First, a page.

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1.  Trs85 is Required for Macroautophagy, Pexophagy and Cytoplasm to Vacuole Targeting in Yarrowia lipolytica and Saccharomyces cerevisiae 
Autophagy  2005;1(1):37-45.
Yarrowia lipolytica was recently introduced as a new model organism to study peroxisome degradation in yeasts. Transfer of Y. lipolytica cells from oleate/ethylamine to glucose/ammonium chloride medium leads to selective macroautophagy of peroxisomes. To decipher the molecular mechanisms of macropexophagy we isolated mutants of Y. lipolytica defective in the inactivation of peroxisomal enzymes under pexophagy conditions. Through this analysis we identified the gene YlTRS85, the ortholog of Saccharomyces cerevisiae TRS85 that encodes the 85 kDa subunit of transport protein particle (TRAPP). A parallel genetic screen in S. cerevisiae also identified the trs85 mutant. Here, we report that Trs85 is required for nonspecific autophagy, pexophagy and the cytoplasm to vacuole targeting pathway in both yeasts.
PMCID: PMC1828867  PMID: 16874038
autophagy; TRAPP; early secretory pathway; protein targeting; vacuole; yeast
2.  Atg9 Cycles between Mitochondria and the Pre-Autophagosomal Structure in Yeasts 
Autophagy  2005;1(2):101-109.
Autophagy is a degradative process conserved among eukaryotic cells. It allows the elimination of cytoplasm including aberrant protein aggregates and damaged organelles. Accordingly, it is implicated in normal developmental processes and also serves a protective role in tumor suppression and elimination of invading pathogens, whereas defects in autophagy are associated with various human diseases including cancer and neurodegeneration. Atg proteins mediate the sequestration event that occurs at the preautophagosomal structure (PAS) by catalyzing the formation of double-membrane vesicles, termed autophagosomes. In Saccharomyces cerevisiae, the integral membrane protein Atg9 that is required for autophagy cycles through the PAS. Here, we demonstrate that Atg9 shuttles between this location and mitochondria. These data support a new model where mitochondria may provide at least part of the autophagosomal lipids and suggest a novel cellular function for this well-studied organelle.
PMCID: PMC1762033  PMID: 16874040
autophagy; cytoplasm to vacuole targeting; endoplasmic reticulum; lysosome
3.  Autophagy and Inflammatory Cell Death, Partners of Innate Immunity 
Autophagy  2005;1(3):174-176.
By law in the evolutionary jungle, any host defense mechanism that efficiently kills microbes also exerts a strong selective pressure for tolerant variants to emerge. As a consequence, pathogens can be exploited as powerful tools to examine host defense mechanisms. Recent studies of the confrontation between macrophages and the opportunistic pathogen Legionella pneumophila have revealed a regulatory mechanism that may link autophagy to pyroptosis, a type of programmed cell death. Building from the extensive literature on autophagy, cell death, and innate immunity, we propose here a testable model in which the NOD-LRR protein Naip5 dictates whether murine macrophages elevate autophagy or pyroptosis as a barrier to infection.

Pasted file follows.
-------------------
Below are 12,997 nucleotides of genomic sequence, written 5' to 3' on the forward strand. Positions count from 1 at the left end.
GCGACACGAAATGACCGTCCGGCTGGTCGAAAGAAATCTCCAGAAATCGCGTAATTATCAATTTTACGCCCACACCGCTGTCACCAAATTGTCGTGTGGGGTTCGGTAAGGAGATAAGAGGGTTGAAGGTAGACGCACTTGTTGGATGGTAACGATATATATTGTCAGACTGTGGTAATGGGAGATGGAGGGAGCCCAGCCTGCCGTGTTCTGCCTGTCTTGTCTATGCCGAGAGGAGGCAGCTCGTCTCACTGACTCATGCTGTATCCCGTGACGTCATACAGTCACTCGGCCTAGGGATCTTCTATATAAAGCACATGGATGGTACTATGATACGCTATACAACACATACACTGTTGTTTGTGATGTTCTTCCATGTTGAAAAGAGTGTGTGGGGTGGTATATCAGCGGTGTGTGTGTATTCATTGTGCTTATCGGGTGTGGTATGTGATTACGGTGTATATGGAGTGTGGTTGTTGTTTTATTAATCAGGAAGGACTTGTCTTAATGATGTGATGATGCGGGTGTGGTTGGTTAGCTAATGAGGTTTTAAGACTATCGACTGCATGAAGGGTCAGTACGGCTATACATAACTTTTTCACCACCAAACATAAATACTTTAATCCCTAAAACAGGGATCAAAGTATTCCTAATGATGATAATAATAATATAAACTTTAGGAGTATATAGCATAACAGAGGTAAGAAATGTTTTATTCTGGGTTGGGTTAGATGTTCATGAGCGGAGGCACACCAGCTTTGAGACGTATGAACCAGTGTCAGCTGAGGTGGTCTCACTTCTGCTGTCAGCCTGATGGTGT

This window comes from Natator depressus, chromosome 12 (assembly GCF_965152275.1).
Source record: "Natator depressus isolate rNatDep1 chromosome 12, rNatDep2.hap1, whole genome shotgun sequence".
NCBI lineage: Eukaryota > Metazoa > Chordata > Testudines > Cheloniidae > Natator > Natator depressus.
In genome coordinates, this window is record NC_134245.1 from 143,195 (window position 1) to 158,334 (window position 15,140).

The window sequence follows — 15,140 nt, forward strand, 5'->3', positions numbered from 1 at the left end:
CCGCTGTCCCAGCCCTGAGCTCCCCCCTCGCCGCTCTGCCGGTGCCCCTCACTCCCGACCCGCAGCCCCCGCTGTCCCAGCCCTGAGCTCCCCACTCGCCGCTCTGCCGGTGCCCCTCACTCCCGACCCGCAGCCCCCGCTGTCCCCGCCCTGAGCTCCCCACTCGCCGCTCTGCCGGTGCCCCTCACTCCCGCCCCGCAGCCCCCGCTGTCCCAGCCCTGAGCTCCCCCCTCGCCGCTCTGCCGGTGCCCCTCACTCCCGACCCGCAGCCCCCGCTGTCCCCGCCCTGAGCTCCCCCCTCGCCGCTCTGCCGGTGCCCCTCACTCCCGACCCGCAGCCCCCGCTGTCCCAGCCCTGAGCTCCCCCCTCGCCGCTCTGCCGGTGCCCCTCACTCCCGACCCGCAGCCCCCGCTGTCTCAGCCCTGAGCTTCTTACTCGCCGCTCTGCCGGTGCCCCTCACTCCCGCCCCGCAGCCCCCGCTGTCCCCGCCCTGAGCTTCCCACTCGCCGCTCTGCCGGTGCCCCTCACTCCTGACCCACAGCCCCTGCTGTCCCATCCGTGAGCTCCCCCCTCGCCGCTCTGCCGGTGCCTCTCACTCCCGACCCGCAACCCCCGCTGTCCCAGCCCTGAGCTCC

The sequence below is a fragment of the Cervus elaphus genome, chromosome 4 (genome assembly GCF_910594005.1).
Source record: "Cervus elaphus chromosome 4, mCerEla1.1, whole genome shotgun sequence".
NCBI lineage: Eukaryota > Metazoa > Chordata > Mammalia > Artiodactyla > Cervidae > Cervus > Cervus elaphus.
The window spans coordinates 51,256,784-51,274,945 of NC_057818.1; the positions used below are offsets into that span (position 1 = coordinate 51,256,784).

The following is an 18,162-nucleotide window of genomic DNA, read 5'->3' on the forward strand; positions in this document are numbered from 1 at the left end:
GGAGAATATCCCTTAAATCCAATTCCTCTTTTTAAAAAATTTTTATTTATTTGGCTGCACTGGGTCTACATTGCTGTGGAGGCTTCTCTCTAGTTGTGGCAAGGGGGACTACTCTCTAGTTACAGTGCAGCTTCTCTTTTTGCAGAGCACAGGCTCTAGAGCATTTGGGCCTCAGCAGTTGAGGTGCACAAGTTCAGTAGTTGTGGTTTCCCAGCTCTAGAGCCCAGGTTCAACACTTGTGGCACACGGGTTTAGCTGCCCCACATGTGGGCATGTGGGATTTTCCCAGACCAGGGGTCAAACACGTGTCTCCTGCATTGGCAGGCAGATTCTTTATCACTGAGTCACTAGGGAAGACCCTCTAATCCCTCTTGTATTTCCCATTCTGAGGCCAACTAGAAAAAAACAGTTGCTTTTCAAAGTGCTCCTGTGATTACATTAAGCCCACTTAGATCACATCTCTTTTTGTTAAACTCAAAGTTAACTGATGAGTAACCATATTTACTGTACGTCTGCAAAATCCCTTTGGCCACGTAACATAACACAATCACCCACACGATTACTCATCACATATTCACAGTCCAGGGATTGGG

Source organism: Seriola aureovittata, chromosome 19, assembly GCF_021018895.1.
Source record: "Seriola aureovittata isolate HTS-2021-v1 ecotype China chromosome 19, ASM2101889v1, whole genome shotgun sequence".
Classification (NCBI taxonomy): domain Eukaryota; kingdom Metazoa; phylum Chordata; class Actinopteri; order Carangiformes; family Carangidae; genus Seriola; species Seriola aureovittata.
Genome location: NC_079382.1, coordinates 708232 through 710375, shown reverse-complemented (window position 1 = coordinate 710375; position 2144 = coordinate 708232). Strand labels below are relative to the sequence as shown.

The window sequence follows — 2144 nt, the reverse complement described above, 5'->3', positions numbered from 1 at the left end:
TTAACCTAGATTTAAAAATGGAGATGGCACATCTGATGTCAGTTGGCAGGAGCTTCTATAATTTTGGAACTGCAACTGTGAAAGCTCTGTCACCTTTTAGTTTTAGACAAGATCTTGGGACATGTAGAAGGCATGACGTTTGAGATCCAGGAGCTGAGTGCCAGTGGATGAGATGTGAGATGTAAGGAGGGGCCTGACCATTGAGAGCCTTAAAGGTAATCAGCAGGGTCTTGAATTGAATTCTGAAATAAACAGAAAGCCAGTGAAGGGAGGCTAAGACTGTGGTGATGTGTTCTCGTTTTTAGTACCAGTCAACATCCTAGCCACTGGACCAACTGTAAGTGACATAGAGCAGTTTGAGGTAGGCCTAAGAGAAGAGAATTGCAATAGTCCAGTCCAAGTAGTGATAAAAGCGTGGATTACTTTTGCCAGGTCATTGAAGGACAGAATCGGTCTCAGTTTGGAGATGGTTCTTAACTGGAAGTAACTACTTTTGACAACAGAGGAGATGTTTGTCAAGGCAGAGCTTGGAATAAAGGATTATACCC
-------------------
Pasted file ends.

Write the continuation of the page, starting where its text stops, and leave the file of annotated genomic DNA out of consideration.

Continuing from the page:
PMCID: PMC1584281  PMID: 16874072
4.  Macrophages Rapidly Transfer Pathogens from Lipid Raft Vacuoles to Autophagosomes 
Autophagy  2005;1(1):53-58.
Macrophages activate autophagy as an immediate response to Legionella pneumophila infection, but what marks the pathogen phagosome as a target for the autophagy machinery is not known. Because a variety of bacteria, parasites, viruses, and toxins that associate with the endoplasmic reticulum enter host cells by a cholesterol-dependent route, we tested the hypothesis that autophagy is triggered when microbes engage components of lipid raft domains. As the intracellular respiratory pathogen L. pneumophila or the extracellular uropathogen FimH+ Escherichia coli entered macrophages by a cholesterol-sensitive mechanism, they immediatezly resided in vacuoles rich in glycosylphosphatidylinositol moieties and the autophagy enzyme Atg7. As expected for autophagosomes, the vacuoles sequentially acquired the endoplasmic reticulum protein BiP, the autophagy markers Atg8 and monodansyl-cadaverine, and the lysosomal protein LAMP-1. A robust macrophage response to the pathogens was cholesterol-dependent, since fewer Atg7-rich vacuoles were observed when macrophages were pretreated with methyl-╬▓-cyclodextrin or filipin. A model in which macrophages exploit autophagy to capture pathogens within the lipid raft pathway for antigen presentation prior to disposal in lysosomes is discussed.
PMCID: PMC1584280  PMID: 16874021
Legionella pneumophila; uropathogenic E. coli; cholesterol; endoplasmic reticulum; lysosomes

Results 1-4 (4)